In this photo I took a a picture, during the week I was chef, of us making our very own whip cream. It was fascinating the way we took heavy cream and just mixed it (whipped it) for a couple of minutes and added some other things to make it sweet, and viola you have whip cream. The smell, especially the texture I had to capture the moment, surprisingly this was taken while the whip was moving, I’m not too sure how I did it, but I’m shocked by what I captured. The texture of the whip cream looks fluffy, and smooth, but also though its airy, from in this picture it looks as if it would have a play-doh feel once you get it in your hands.
One of the first things that you should consider when you shoot the food is that beauty is in the details.Texture plays very important rule in food photography.It impact the way food looks or tastes. I think that,People are incredibly sensitive to texture.What can texture do for a food photo? Texture can do a lot for a food photo. When we look a t food pictures. A textured background can be an important element of the overall image in food photography.Texture can enhance the quality of the image, provide it with a feeling of age, and make it interesting.
When the texture of food comes out, there are color, size, presentation, taste and so many other things. Texture of food reminds me a eggplant all the time, eggplant can be used for the most rich dishes, it taste very rich when it cooks. People usually put some salt on it before they cook it to lower the amount of fat absorb during cooking. A couple weeks ago, me and my classmates prepared an eggplant dish, and I’ve heard from some students that they never liked the eggplant before. Once we finished the cooking, it was the time for tasting. All the dishes looked very tasty. We all tasted our dish and everybody liked it. The taste, the feeling in the mouth, the presentation was perfect.
- I think texture adds versatility to food and photography. It expands the creative level of a simple dish. I chose to present a simple pan fried eggplant that I made in my Culinary Arts 1 class two weeks ago. It advances the level of skill to a simple and inexpensive vegetable, by coating with layers of texture such as the smooth coating of flour, followed by a coating of thick egg wash, and then a layer of bread crumbs for a crispy , cromby and coarse exterior. Texture also aids to the appeal of the eye. By adding a variety of different textures to a plate, it helps to be photographed well.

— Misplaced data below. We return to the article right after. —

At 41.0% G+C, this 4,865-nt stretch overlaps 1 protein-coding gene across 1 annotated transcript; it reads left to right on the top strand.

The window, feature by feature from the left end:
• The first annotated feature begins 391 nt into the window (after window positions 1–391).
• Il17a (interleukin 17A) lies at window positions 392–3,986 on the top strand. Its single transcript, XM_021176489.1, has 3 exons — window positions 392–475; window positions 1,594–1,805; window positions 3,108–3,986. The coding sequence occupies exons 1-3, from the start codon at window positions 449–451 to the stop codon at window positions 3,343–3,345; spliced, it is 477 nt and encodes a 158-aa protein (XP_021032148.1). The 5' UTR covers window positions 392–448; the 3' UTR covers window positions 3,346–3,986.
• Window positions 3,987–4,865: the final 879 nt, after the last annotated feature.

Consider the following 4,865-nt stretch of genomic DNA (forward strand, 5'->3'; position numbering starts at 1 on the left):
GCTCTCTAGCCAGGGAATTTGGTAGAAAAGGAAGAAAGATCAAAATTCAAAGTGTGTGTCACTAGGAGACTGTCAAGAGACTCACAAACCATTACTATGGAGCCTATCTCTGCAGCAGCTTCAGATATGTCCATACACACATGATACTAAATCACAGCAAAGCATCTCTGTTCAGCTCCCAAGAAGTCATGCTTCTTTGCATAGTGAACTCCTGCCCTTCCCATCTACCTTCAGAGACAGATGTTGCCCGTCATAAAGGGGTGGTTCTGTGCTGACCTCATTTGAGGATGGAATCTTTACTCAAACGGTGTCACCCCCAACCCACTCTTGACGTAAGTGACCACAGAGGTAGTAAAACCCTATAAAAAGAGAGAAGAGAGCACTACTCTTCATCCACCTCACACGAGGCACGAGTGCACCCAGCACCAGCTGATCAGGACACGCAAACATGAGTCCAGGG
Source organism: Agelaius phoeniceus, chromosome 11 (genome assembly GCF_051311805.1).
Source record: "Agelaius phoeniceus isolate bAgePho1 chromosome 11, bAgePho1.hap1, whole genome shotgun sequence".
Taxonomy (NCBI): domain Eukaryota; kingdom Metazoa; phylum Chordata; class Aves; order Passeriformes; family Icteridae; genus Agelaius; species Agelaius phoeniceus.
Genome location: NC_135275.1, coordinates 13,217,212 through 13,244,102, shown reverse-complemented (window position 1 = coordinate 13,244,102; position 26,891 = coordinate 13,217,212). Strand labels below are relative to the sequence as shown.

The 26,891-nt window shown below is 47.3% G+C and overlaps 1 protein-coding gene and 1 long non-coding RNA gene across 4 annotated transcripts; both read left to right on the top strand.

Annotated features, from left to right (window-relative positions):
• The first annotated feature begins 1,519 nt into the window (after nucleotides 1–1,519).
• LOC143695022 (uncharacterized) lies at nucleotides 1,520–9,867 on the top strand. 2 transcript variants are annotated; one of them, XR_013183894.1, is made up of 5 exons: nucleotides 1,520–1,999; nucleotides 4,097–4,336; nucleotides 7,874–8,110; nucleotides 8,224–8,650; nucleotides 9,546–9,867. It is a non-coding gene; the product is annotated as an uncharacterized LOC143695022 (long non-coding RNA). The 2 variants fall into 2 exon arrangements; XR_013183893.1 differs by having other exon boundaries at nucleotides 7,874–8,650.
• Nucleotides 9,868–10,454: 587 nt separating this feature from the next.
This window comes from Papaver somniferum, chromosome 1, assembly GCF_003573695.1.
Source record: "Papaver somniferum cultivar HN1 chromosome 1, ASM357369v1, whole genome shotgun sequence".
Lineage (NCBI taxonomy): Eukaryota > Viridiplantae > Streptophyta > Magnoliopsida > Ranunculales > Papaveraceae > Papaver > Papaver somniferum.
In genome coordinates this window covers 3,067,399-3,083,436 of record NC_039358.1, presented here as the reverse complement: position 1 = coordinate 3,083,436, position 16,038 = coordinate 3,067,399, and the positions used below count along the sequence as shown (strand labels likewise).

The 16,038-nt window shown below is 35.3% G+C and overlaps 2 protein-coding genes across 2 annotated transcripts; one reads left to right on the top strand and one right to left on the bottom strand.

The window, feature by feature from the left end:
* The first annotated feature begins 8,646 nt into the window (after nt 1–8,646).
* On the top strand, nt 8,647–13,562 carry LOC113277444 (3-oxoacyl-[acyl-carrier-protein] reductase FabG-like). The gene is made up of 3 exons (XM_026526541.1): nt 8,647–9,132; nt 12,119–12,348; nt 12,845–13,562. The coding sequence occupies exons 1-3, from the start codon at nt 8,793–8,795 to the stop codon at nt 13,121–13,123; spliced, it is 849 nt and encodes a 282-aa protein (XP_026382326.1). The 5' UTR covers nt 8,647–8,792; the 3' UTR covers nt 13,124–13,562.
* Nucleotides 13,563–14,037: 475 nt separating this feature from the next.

|tex·ture /ˈteksCHər/ noun
In class we discussed the wet-plate collodion process of mid-nineteenth century photography. The photo historian Helmut Gernsheim once referred to this collodion era as the “culinary period” of photography (Gernsheim, 1969, 258). Aside from the sticky collodion that photographers like Roger Fenton and Mathew Brady applied to their glass plates, photographers tried all sorts of ingredients to keep the collodion moist for longer periods of time, including treacle, malt, raspberry juice, milk, licorice juice, chestnut juice, beer, tea, and coffee.
For this week, I ask you to think about the idea of texture in food, and how does one capture texture in a photograph. The key to communicating texture in photography is to pay careful attention to detail. In this week’s homework, you get to practice taking a photograph, re-sizing it, and uploading it to our class website. For example, look at the photograph by contemporary photographer Olivier Richon and note how it gives you a sense of the texture of an egg, an object that we’ll be thinking about a lot this semester. Take a food-related photo (something you made or saw), resize it (follow the directions on how to resize you photo to smaller than 600 to 700 pixels here) and upload your photo to the class site with a short passage describing the texture of your food item.
In class, we also talked about the albumen process that makes use of egg whites. What happened to all those egg yolks? You can click here to see a recipe for a 19th-century photographer’s cheesecake.
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